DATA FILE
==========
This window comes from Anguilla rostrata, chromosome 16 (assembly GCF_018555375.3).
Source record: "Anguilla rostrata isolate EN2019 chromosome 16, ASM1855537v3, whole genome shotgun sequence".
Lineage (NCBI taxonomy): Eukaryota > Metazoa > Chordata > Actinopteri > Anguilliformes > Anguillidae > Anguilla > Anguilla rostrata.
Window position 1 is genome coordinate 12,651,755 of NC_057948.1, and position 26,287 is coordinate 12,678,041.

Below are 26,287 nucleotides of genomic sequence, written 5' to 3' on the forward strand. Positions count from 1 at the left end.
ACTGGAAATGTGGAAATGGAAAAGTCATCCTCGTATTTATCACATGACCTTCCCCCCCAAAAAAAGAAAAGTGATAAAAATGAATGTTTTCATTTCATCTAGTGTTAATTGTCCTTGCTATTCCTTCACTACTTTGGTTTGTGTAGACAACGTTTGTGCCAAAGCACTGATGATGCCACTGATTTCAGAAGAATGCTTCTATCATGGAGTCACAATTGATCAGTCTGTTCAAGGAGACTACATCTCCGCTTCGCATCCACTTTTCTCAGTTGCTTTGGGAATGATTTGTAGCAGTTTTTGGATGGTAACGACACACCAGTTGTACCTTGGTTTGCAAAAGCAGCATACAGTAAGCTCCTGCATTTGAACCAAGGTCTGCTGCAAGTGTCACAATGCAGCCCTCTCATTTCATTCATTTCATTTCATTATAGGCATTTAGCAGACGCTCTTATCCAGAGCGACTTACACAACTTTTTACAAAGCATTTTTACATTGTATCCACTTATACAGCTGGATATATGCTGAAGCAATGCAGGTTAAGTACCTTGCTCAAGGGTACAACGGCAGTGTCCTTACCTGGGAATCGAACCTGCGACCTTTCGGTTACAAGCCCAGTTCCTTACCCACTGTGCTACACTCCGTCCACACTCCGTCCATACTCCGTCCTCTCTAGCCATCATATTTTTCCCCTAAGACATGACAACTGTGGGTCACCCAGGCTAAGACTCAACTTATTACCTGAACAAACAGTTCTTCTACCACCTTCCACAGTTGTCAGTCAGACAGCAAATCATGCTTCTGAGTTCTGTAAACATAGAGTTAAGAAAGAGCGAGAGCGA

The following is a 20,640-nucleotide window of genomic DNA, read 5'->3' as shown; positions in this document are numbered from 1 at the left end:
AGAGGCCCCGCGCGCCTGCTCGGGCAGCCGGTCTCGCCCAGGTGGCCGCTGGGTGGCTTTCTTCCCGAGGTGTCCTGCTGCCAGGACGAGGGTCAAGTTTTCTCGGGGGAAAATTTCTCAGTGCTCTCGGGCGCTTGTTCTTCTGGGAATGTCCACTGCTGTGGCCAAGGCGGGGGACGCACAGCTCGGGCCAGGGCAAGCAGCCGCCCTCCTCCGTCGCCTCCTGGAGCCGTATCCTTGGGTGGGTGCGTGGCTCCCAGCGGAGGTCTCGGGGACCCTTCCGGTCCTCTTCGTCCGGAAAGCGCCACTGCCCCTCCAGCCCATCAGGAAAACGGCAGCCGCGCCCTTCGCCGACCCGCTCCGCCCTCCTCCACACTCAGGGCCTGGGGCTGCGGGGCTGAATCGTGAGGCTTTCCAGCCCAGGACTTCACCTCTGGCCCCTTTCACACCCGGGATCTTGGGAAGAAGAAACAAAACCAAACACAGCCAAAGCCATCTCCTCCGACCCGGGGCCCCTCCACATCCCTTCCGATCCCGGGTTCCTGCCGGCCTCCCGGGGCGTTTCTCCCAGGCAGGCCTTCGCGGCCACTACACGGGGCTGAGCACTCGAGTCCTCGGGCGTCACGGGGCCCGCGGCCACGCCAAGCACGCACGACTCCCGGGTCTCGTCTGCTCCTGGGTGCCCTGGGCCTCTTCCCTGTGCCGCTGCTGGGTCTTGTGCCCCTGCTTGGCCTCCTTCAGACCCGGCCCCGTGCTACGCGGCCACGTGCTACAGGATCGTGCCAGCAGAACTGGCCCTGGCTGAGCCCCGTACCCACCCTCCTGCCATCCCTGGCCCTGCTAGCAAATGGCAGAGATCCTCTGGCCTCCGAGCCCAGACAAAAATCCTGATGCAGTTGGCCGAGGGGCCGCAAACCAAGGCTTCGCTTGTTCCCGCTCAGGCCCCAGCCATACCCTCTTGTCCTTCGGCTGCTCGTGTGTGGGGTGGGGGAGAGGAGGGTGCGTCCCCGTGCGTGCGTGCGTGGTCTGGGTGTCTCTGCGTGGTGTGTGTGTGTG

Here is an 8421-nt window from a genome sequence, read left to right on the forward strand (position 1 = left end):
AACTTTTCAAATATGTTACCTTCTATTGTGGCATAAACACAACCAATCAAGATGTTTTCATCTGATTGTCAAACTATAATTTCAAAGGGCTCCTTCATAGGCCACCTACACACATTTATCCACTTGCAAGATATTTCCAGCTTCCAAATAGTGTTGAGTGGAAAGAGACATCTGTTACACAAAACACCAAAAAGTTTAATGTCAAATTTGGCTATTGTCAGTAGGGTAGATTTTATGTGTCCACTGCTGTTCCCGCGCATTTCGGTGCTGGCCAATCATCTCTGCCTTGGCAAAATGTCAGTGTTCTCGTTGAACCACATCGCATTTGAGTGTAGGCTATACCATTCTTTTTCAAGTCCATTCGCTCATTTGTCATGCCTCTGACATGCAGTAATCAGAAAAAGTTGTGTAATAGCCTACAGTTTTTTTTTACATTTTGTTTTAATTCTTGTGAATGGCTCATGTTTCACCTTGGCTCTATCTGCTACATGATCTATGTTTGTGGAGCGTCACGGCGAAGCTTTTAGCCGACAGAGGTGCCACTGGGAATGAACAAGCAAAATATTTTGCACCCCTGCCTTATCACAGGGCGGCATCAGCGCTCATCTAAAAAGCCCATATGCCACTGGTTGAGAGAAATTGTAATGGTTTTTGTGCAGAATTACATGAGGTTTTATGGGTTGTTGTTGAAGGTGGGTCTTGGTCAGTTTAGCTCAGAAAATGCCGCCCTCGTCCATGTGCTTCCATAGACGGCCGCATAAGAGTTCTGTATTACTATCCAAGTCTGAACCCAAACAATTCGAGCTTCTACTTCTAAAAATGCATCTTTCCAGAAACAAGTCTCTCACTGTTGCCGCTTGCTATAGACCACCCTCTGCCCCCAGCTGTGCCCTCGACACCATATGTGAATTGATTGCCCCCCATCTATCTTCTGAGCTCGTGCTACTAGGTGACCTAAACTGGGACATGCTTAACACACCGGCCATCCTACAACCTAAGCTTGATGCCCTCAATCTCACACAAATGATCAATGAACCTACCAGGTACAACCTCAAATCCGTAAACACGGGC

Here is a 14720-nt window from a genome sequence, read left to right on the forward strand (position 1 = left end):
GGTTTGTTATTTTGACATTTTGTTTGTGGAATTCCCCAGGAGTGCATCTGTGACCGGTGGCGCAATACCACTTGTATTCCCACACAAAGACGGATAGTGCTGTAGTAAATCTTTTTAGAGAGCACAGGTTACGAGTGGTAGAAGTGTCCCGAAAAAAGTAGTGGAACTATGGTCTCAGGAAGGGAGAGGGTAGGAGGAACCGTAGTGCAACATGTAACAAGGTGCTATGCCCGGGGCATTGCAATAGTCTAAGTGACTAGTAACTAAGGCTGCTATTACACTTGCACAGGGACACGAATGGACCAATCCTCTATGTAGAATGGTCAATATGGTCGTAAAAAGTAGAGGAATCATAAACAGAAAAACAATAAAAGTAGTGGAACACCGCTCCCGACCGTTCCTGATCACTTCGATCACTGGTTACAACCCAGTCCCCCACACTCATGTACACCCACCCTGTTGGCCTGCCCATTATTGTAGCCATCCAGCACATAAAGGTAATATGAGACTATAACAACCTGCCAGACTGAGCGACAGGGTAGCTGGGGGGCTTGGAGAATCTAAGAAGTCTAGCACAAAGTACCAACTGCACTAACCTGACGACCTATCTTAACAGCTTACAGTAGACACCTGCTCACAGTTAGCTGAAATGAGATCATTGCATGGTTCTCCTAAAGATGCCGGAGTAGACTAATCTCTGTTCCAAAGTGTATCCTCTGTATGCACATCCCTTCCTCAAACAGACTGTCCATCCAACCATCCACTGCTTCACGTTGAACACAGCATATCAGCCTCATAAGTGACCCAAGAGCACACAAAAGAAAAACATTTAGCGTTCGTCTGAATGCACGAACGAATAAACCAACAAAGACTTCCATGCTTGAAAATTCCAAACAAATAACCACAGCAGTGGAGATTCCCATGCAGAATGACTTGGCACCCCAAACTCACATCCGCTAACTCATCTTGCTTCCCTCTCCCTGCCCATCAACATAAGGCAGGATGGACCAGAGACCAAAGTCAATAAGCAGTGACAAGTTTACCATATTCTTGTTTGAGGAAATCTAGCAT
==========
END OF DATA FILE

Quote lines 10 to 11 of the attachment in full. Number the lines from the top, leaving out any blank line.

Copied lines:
AACTTTTCAAATATGTTACCTTCTATTGTGGCATAAACACAACCAATCAAGATGTTTTCATCTGATTGTCAAACTATAATTTCAAAGGGCTCCTTCATAGGCCACCTACACACATTTATCCACTTGCAAGATATTTCCAGCTTCCAAATAGTGTTGAGTGGAAAGAGACATCTGTTACACAAAACACCAAAAAGTTTAATGTCAAATTTGGCTATTGTCAGTAGGGTAGATTTTATGTGTCCACTGCTGTTCCCGCGCATTTCGGTGCTGGCCAATCATCTCTGCCTTGGCAAAATGTCAGTGTTCTCGTTGAACCACATCGCATTTGAGTGTAGGCTATACCATTCTTTTTCAAGTCCATTCGCTCATTTGTCATGCCTCTGACATGCAGTAATCAGAAAAAGTTGTGTAATAGCCTACAGTTTTTTTTTACATTTTGTTTTAATTCTTGTGAATGGCTCATGTTTCACCTTGGCTCTATCTGCTACATGATCTATGTTTGTGGAGCGTCACGGCGAAGCTTTTAGCCGACAGAGGTGCCACTGGGAATGAACAAGCAAAATATTTTGCACCCCTGCCTTATCACAGGGCGGCATCAGCGCTCATCTAAAAAGCCCATATGCCACTGGTTGAGAGAAATTGTAATGGTTTTTGTGCAGAATTACATGAGGTTTTATGGGTTGTTGTTGAAGGTGGGTCTTGGTCAGTTTAGCTCAGAAAATGCCGCCCTCGTCCATGTGCTTCCATAGACGGCCGCATAAGAGTTCTGTATTACTATCCAAGTCTGAACCCAAACAATTCGAGCTTCTACTTCTAAAAATGCATCTTTCCAGAAACAAGTCTCTCACTGTTGCCGCTTGCTATAGACCACCCTCTGCCCCCAGCTGTGCCCTCGACACCATATGTGAATTGATTGCCCCCCATCTATCTTCTGAGCTCGTGCTACTAGGTGACCTAAACTGGGACATGCTTAACACACCGGCCATCCTACAACCTAAGCTTGATGCCCTCAATCTCACACAAATGATCAATGAACCTACCAGGTACAACCTCAAATCCGTAAACACGGGC

Here is a 14720-nt window from a genome sequence, read left to right on the forward strand (position 1 = left end):